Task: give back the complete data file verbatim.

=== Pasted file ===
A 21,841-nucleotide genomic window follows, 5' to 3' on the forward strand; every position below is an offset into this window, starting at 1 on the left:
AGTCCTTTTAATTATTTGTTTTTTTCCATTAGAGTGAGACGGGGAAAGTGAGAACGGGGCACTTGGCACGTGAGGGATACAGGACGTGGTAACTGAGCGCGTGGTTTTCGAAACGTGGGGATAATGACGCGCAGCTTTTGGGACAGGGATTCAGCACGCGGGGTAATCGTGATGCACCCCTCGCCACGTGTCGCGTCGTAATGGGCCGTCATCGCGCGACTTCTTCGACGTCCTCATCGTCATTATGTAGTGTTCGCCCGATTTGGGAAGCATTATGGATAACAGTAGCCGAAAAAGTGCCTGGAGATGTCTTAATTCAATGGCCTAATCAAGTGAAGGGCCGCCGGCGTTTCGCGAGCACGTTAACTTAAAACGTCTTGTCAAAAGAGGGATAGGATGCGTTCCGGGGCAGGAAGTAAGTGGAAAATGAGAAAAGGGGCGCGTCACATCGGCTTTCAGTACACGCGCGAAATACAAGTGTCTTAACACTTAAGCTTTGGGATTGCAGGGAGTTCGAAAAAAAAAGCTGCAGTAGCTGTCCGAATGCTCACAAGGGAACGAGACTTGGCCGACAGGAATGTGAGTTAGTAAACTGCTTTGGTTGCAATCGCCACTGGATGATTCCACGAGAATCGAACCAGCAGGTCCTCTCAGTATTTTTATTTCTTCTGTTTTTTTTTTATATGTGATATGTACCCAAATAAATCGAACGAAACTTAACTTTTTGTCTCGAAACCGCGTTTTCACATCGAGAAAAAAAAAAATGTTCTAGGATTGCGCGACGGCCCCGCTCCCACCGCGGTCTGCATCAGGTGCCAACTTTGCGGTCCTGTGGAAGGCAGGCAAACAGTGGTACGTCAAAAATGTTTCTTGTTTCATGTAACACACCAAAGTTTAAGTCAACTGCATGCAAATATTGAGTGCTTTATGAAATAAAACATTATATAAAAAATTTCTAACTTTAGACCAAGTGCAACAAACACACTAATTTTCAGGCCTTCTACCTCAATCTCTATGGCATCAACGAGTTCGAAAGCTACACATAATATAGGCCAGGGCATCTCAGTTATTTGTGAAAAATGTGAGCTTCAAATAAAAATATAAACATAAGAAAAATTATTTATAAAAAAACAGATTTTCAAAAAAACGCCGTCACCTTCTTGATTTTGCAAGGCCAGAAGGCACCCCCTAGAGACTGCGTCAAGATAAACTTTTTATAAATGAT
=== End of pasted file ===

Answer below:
A 21,841-nucleotide genomic window follows, 5' to 3' on the forward strand; every position below is an offset into this window, starting at 1 on the left:
AGTCCTTTTAATTATTTGTTTTTTTCCATTAGAGTGAGACGGGGAAAGTGAGAACGGGGCACTTGGCACGTGAGGGATACAGGACGTGGTAACTGAGCGCGTGGTTTTCGAAACGTGGGGATAATGACGCGCAGCTTTTGGGACAGGGATTCAGCACGCGGGGTAATCGTGATGCACCCCTCGCCACGTGTCGCGTCGTAATGGGCCGTCATCGCGCGACTTCTTCGACGTCCTCATCGTCATTATGTAGTGTTCGCCCGATTTGGGAAGCATTATGGATAACAGTAGCCGAAAAAGTGCCTGGAGATGTCTTAATTCAATGGCCTAATCAAGTGAAGGGCCGCCGGCGTTTCGCGAGCACGTTAACTTAAAACGTCTTGTCAAAAGAGGGATAGGATGCGTTCCGGGGCAGGAAGTAAGTGGAAAATGAGAAAAGGGGCGCGTCACATCGGCTTTCAGTACACGCGCGAAATACAAGTGTCTTAACACTTAAGCTTTGGGATTGCAGGGAGTTCGAAAAAAAAAGCTGCAGTAGCTGTCCGAATGCTCACAAGGGAACGAGACTTGGCCGACAGGAATGTGAGTTAGTAAACTGCTTTGGTTGCAATCGCCACTGGATGATTCCACGAGAATCGAACCAGCAGGTCCTCTCAGTATTTTTATTTCTTCTGTTTTTTTTTTATATGTGATATGTACCCAAATAAATCGAACGAAACTTAACTTTTTGTCTCGAAACCGCGTTTTCACATCGAGAAAAAAAAAAATGTTCTAGGATTGCGCGACGGCCCCGCTCCCACCGCGGTCTGCATCAGGTGCCAACTTTGCGGTCCTGTGGAAGGCAGGCAAACAGTGGTACGTCAAAAATGTTTCTTGTTTCATGTAACACACCAAAGTTTAAGTCAACTGCATGCAAATATTGAGTGCTTTATGAAATAAAACATTATATAAAAAATTTCTAACTTTAGACCAAGTGCAACAAACACACTAATTTTCAGGCCTTCTACCTCAATCTCTATGGCATCAACGAGTTCGAAAGCTACACATAATATAGGCCAGGGCATCTCAGTTATTTGTGAAAAATGTGAGCTTCAAATAAAAATATAAACATAAGAAAAATTATTTATAAAAAAACAGATTTTCAAAAAAACGCCGTCACCTTCTTGATTTTGCAAGGCCAGAAGGCACCCCCTAGAGACTGCGTCAAGATAAACTTTTTATAAATGAT